NSF

National Science Foundation

 

"Given the times, we are doing quite well."
    -- NSF Director Neal Lane (March 20, 1996)

The National Science Foundation has requested a 4.6% increase in
its budget for Fiscal Year 1997.  This increase of $145 million
brings the foundation's proposed budget to $3.325 billion.  (The
1996 budget figure is based on the unsigned appropriations bill
plus a carryover from previous years.)

21 Mar 1996

The annual budget cycle for the National Science Foundation began
last week at a three-hour hearing before the House VA, HUD, and
Independent Agencies Appropriations Subcommittee.  The hearing went
well, with the only real sticking point some resistance to a
foundation review of the EPSCoR program.

11 Mar 1996

During the annual meeting of the American Association for the
Advancement of Science, NSF Director Neal Lane spoke to the science
community about its role in explaining the importance of science.
Excerpts from his February 9 remarks, entitled "Science and the
American Dream: Healthy or History?" are quoted below.  The "//"
indicates that selections from separate paragraphs have been
combined in the interests of space.

                           *****

16 Feb 1996

Outlook on FY 96 Appropriations for NSF, NASA, NIST

Temporary funding expires in one month for the National Science
Foundation, NASA, and the National Institute of Standards and
Technology.  There seems to be sentiment that before then, Congress
and the Clinton Administration may agree on a legislative mechanism
to avoid a repeat of previous government shutdowns.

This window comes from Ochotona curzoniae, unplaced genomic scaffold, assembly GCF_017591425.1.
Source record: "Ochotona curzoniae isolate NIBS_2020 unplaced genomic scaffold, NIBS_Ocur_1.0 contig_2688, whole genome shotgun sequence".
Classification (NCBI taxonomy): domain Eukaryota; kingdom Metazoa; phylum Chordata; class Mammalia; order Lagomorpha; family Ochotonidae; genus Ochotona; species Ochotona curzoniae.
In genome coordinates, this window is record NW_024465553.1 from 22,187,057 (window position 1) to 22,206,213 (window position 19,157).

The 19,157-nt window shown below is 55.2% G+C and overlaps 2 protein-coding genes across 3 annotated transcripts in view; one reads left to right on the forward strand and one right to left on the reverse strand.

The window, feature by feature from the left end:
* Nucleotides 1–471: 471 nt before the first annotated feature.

16 Feb 1996

"I look forward to a lasting partnership that advances discovery, learning, and cooperation across our entire society." -- NSF Director Neal Lane

30 Dec 1998

A total of eighty-eight members of the House of Representatives
co-signed a letter recommending fully funding the National Science
Foundation for the rest of fiscal year 1996 (see FYI #18.)  The
letter was written by Rep. Vern Ehlers (R-MI) to House
Appropriations Committee Chairman Bob Livingston (R-LA) and House
VA/HUD Appropriations Subcommittee Chairman Jerry Lewis (R-CA).
Sixty-one Republicans and 27 Democrats signed Ehlers' letter.  The
signatories are listed below.  Sixteen are members of the House

5 Feb 1996

As reported in FYI #17, the January 26 passage of another stopgap
spending bill (H.R. 2880) ensures funding for the National Science
Foundation through March 15.  However, the uncertainty of the
funding situation beyond that date has forced NSF to delay issuing
many new and continuing grants, a result that is being felt in
universities across the country.  The science community has begun
to respond, informing their Members of Congress of the disruption
to America's research effort. 

5 Feb 1996

With only hours to spare, Congress approved short-term funding last
week for a number of departments and agencies still lacking an FY
1996 appropriation.  Among them are NSF, NASA, and NIST.  Funding
is assured through March 15.  The following is the funding status
for departments and agencies tracked by FYI:

DEPARTMENT OF ENERGY: An full year appropriations bill was signed
last fall (see 1995 FYI #154.)

1 Feb 1996

Robert Schrieffer, President of The American Physical Society, sent
the following letter to leaders in the House and Senate regarding
the lack of an FY 1996 appropriation for the National Science
Foundation:

January 19, 1996

"The budget impasse is beginning to have a dramatic--and
negative--effect on the nation's scientific research enterprise.
One immediate threat is to research supported by the National
Science Foundation.

23 Jan 1996

Scientists

National Science Foundation Director Neal Lane, in a speech
entitled, "Thin Ice Over Deep Water: Science and Technology in a
Seven Year Downsizing," comments on the outlook for federal science
funding and the role of scientists in the political process.  Lane
delivered his remarks at a January 15 meeting of the American
Astronomical Society.   See FYI #8 for Lane's description of the
effect of the shutdown on NSF.  FYIs #10 and 11 provide guidance on
communicating with Congress.

9 Jan 1996

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